As pediatric occupational therapists, we naturally think about what skills, activities, and requirements occupy a child’s day. While the words occupation and child aren’t often thought of together, pediatric OT’s think in these terms a lot! So what occupations do children have?
Ah, one of those broken record days. These are the days when you wonder if the words coming out are really reaching your child’s ears? Or maybe it’s a jumping bean day, when it is near impossible for anyone to stick with something for longer than 2 minutes (and 2 minutes is good!). We experience those days.
You know that comforting smell of pancakes in the morning. Eyes sparkling and stomach growling, your nose pointing towards the sky as that big inhale takes in the scent spiraling through the kitchen. You notice the light glow of the batter as it begins to bubble, and slide your spatula along the pan to scoop up the beautifully shaped breakfast treat.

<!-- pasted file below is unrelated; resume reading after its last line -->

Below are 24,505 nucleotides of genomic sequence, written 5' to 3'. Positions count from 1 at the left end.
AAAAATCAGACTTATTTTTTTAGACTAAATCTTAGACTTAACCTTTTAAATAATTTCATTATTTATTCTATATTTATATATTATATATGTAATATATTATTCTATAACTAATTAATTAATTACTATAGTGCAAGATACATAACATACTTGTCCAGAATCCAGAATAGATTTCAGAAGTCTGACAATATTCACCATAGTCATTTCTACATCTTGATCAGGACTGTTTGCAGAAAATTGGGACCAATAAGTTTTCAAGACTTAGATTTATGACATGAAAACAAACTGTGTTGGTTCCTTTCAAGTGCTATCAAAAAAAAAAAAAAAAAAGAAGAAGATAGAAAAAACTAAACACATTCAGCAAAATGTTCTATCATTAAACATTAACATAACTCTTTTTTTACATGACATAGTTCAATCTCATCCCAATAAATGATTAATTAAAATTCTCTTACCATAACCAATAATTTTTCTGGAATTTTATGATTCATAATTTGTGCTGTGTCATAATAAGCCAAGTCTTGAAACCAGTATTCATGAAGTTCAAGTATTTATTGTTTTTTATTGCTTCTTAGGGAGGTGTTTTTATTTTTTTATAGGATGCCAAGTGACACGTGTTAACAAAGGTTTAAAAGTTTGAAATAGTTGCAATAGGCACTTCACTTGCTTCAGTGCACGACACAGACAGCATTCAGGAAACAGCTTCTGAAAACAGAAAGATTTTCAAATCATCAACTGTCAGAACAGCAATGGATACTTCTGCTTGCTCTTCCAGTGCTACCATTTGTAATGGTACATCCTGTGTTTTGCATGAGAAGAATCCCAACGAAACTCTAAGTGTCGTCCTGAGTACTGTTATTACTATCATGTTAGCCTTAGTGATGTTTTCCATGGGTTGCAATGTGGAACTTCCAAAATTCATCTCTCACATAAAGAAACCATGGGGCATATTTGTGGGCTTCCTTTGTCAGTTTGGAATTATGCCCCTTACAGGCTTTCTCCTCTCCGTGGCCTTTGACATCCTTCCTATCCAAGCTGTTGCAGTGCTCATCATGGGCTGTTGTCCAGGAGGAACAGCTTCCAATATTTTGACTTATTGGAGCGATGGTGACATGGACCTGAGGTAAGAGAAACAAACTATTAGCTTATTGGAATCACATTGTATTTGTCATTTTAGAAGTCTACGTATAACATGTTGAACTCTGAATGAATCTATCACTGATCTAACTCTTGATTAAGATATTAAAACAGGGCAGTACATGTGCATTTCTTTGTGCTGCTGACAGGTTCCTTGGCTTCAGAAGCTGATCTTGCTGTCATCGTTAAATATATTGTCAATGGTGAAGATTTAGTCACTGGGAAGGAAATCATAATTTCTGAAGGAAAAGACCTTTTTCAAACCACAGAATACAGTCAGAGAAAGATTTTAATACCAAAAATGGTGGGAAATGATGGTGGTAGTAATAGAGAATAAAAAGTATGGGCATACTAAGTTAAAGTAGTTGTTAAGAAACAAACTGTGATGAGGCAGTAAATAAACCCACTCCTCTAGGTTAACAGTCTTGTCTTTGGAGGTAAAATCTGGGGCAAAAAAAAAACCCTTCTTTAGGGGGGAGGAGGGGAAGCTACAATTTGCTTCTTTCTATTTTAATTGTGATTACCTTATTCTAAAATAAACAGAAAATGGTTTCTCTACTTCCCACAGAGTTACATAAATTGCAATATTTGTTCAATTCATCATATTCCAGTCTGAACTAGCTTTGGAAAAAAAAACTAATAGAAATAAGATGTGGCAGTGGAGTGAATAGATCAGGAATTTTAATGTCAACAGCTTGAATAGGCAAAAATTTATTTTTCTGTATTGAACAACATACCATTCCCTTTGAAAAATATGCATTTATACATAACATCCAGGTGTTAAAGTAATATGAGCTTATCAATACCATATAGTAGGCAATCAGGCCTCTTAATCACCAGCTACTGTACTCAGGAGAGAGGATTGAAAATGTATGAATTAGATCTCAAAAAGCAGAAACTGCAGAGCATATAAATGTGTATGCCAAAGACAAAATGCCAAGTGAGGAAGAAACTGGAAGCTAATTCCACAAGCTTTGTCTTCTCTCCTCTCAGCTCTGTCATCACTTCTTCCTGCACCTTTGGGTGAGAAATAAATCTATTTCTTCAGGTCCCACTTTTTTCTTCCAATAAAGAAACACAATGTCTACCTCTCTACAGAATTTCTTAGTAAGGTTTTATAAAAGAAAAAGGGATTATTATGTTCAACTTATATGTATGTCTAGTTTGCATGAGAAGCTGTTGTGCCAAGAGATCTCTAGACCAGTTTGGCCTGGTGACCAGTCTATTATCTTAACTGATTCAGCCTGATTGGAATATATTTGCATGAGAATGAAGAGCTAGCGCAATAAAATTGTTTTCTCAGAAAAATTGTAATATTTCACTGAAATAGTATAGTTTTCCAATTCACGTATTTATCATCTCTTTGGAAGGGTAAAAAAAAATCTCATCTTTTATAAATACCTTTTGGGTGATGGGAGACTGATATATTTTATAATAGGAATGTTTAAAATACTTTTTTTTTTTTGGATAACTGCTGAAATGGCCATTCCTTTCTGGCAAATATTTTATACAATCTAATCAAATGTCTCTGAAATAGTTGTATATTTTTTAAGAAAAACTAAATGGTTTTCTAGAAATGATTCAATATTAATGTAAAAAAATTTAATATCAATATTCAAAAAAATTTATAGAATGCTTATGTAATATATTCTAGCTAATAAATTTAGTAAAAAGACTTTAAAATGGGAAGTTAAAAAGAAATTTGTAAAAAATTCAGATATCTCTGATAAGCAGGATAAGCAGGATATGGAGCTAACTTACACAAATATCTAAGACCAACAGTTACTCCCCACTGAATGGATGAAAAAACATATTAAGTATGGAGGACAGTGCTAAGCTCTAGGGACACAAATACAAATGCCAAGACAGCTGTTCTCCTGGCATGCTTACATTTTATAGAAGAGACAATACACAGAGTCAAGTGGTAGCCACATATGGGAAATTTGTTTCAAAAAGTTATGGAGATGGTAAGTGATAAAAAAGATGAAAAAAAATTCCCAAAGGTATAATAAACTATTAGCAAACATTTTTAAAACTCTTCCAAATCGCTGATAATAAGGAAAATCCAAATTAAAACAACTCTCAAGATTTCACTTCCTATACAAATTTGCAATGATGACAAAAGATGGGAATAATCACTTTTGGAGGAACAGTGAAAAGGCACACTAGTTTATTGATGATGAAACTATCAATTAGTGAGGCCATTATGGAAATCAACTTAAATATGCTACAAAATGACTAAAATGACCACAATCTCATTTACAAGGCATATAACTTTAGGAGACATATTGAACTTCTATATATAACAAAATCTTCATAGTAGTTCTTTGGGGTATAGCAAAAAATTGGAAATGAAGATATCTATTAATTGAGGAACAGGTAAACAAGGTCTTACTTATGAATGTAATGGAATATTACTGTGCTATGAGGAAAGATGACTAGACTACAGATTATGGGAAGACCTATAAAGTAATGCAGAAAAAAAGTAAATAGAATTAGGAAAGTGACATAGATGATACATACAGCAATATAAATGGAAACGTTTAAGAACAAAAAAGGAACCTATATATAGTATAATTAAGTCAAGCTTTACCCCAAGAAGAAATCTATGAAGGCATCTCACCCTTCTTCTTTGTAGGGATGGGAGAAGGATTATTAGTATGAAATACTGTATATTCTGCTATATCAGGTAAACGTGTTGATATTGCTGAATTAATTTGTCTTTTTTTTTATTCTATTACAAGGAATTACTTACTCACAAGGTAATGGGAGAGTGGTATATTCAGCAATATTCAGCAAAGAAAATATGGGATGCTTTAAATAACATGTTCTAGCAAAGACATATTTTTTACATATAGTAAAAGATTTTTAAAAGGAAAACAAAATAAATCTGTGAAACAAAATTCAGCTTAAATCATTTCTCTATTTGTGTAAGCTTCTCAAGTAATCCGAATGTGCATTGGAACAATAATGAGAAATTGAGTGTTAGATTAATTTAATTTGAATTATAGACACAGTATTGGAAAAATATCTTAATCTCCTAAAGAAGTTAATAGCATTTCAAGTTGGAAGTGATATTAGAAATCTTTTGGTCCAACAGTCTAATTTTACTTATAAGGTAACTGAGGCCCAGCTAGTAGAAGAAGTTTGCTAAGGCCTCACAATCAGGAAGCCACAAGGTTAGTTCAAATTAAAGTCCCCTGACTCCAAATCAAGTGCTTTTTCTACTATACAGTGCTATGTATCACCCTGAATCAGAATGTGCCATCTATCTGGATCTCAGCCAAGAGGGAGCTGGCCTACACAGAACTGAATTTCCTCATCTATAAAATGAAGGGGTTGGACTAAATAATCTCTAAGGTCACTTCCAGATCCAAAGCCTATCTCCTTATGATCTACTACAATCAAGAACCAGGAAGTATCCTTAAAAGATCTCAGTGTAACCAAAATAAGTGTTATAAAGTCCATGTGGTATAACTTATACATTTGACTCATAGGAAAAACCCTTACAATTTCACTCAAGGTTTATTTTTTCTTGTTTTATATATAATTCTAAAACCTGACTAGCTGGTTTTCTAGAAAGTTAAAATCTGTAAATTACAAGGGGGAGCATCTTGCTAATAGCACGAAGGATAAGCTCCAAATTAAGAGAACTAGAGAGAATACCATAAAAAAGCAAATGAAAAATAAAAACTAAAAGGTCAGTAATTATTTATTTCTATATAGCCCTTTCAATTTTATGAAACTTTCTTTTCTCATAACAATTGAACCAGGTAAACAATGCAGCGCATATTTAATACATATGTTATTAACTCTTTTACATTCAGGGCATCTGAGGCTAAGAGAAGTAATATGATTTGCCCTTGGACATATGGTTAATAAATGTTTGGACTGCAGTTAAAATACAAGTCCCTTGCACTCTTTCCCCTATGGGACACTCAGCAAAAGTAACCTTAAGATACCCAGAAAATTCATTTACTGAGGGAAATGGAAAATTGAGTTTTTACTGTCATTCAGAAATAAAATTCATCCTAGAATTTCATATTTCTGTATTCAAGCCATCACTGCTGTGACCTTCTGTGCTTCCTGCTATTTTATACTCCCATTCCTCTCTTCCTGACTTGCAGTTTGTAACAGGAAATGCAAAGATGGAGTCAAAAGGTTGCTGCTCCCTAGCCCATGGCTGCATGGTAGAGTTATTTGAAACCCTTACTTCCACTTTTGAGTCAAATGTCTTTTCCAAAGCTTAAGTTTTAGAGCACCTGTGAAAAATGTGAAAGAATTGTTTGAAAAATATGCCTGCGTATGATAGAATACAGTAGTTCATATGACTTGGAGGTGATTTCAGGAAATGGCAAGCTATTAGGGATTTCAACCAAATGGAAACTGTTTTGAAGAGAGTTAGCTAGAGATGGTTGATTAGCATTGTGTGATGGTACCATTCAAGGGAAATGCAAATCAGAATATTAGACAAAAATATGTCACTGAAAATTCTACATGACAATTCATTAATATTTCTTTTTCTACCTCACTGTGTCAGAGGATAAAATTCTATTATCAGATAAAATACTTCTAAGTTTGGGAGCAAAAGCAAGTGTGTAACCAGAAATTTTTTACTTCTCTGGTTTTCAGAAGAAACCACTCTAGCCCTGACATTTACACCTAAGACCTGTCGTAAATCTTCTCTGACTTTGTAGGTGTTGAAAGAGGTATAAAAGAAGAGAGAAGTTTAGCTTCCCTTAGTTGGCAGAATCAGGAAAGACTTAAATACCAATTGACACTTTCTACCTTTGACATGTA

So often, children are identified with fine motor skill challenges when they begin picking up those crayons and pencils to draw and write. Ideas that our kiddos have in their heads just don’t seem to come out on paper with the same enthusiasm and clarity. Fast forward to homework time: frustrations flare, papers rip, and power struggles dominate the desk or dinner table.
Gross motor coordination abilities are often noticed as we watch our children grow. They play chase with friends, scramble up rock piles, and attempt to ride that new bike without training wheels. Some are graceful (for the most part!), without missing a beat. Others, not so much. It just doesn’t seem to come as ‘naturally’ for some as it does to Johnny down the street.
The term ‘muscle tone’ can be quite unfamiliar for many. Maybe this is the first time you have heard it, or maybe you feel you have heard it oh too many times! For those who are new to the term and wondering if your child might have low muscle tone, ask yourself these questions: